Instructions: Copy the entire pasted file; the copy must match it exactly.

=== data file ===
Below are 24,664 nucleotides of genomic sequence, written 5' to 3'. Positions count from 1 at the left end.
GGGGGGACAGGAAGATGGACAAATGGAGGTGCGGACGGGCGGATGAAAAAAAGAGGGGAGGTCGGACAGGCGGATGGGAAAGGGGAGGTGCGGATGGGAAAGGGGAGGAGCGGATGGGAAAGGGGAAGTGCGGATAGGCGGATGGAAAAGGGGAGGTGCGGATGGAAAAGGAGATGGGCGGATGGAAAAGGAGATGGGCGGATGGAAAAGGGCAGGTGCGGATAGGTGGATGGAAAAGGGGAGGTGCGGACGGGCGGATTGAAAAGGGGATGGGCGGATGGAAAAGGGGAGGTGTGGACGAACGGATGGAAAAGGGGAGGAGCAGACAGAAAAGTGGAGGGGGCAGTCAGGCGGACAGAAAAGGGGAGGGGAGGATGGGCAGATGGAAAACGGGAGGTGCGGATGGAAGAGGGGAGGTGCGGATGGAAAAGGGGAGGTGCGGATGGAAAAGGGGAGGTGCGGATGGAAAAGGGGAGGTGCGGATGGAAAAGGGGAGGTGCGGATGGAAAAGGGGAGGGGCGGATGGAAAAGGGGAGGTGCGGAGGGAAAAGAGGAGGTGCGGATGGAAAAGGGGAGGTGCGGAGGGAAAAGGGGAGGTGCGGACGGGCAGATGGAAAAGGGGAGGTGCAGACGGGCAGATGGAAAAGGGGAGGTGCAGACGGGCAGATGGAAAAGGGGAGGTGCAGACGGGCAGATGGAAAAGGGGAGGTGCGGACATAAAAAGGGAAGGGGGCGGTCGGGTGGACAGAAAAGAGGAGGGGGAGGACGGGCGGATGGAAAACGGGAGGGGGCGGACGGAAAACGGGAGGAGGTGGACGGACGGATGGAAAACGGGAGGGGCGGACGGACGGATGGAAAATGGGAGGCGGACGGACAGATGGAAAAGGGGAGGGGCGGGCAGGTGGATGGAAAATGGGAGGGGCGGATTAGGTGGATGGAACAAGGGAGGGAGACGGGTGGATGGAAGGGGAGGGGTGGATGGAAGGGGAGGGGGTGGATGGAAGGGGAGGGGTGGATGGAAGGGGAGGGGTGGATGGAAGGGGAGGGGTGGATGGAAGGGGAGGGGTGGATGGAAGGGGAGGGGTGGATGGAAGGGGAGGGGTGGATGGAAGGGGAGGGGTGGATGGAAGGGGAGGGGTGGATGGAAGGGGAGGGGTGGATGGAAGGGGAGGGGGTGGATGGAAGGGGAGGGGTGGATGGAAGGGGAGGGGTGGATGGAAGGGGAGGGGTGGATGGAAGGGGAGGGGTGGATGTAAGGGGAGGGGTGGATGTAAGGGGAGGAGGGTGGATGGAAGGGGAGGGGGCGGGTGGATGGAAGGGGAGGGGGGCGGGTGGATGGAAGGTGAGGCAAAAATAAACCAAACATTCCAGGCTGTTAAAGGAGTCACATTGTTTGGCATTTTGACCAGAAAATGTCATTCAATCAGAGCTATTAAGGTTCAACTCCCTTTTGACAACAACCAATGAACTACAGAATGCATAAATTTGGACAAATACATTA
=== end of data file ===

Below are 24,664 nucleotides of genomic sequence, written 5' to 3'. Positions count from 1 at the left end.
GGGGGGACAGGAAGATGGACAAATGGAGGTGCGGACGGGCGGATGAAAAAAAGAGGGGAGGTCGGACAGGCGGATGGGAAAGGGGAGGTGCGGATGGGAAAGGGGAGGAGCGGATGGGAAAGGGGAAGTGCGGATAGGCGGATGGAAAAGGGGAGGTGCGGATGGAAAAGGAGATGGGCGGATGGAAAAGGAGATGGGCGGATGGAAAAGGGCAGGTGCGGATAGGTGGATGGAAAAGGGGAGGTGCGGACGGGCGGATTGAAAAGGGGATGGGCGGATGGAAAAGGGGAGGTGTGGACGAACGGATGGAAAAGGGGAGGAGCAGACAGAAAAGTGGAGGGGGCAGTCAGGCGGACAGAAAAGGGGAGGGGAGGATGGGCAGATGGAAAACGGGAGGTGCGGATGGAAGAGGGGAGGTGCGGATGGAAAAGGGGAGGTGCGGATGGAAAAGGGGAGGTGCGGATGGAAAAGGGGAGGTGCGGATGGAAAAGGGGAGGTGCGGATGGAAAAGGGGAGGGGCGGATGGAAAAGGGGAGGTGCGGAGGGAAAAGAGGAGGTGCGGATGGAAAAGGGGAGGTGCGGAGGGAAAAGGGGAGGTGCGGACGGGCAGATGGAAAAGGGGAGGTGCAGACGGGCAGATGGAAAAGGGGAGGTGCAGACGGGCAGATGGAAAAGGGGAGGTGCAGACGGGCAGATGGAAAAGGGGAGGTGCGGACATAAAAAGGGAAGGGGGCGGTCGGGTGGACAGAAAAGAGGAGGGGGAGGACGGGCGGATGGAAAACGGGAGGGGGCGGACGGAAAACGGGAGGAGGTGGACGGACGGATGGAAAACGGGAGGGGCGGACGGACGGATGGAAAATGGGAGGCGGACGGACAGATGGAAAAGGGGAGGGGCGGGCAGGTGGATGGAAAATGGGAGGGGCGGATTAGGTGGATGGAACAAGGGAGGGAGACGGGTGGATGGAAGGGGAGGGGTGGATGGAAGGGGAGGGGGTGGATGGAAGGGGAGGGGTGGATGGAAGGGGAGGGGTGGATGGAAGGGGAGGGGTGGATGGAAGGGGAGGGGTGGATGGAAGGGGAGGGGTGGATGGAAGGGGAGGGGTGGATGGAAGGGGAGGGGTGGATGGAAGGGGAGGGGTGGATGGAAGGGGAGGGGTGGATGGAAGGGGAGGGGGTGGATGGAAGGGGAGGGGTGGATGGAAGGGGAGGGGTGGATGGAAGGGGAGGGGTGGATGGAAGGGGAGGGGTGGATGTAAGGGGAGGGGTGGATGTAAGGGGAGGAGGGTGGATGGAAGGGGAGGGGGCGGGTGGATGGAAGGGGAGGGGGGCGGGTGGATGGAAGGTGAGGCAAAAATAAACCAAACATTCCAGGCTGTTAAAGGAGTCACATTGTTTGGCATTTTGACCAGAAAATGTCATTCAATCAGAGCTATTAAGGTTCAACTCCCTTTTGACAACAACCAATGAACTACAGAATGCATAAATTTGGACAAATACATTA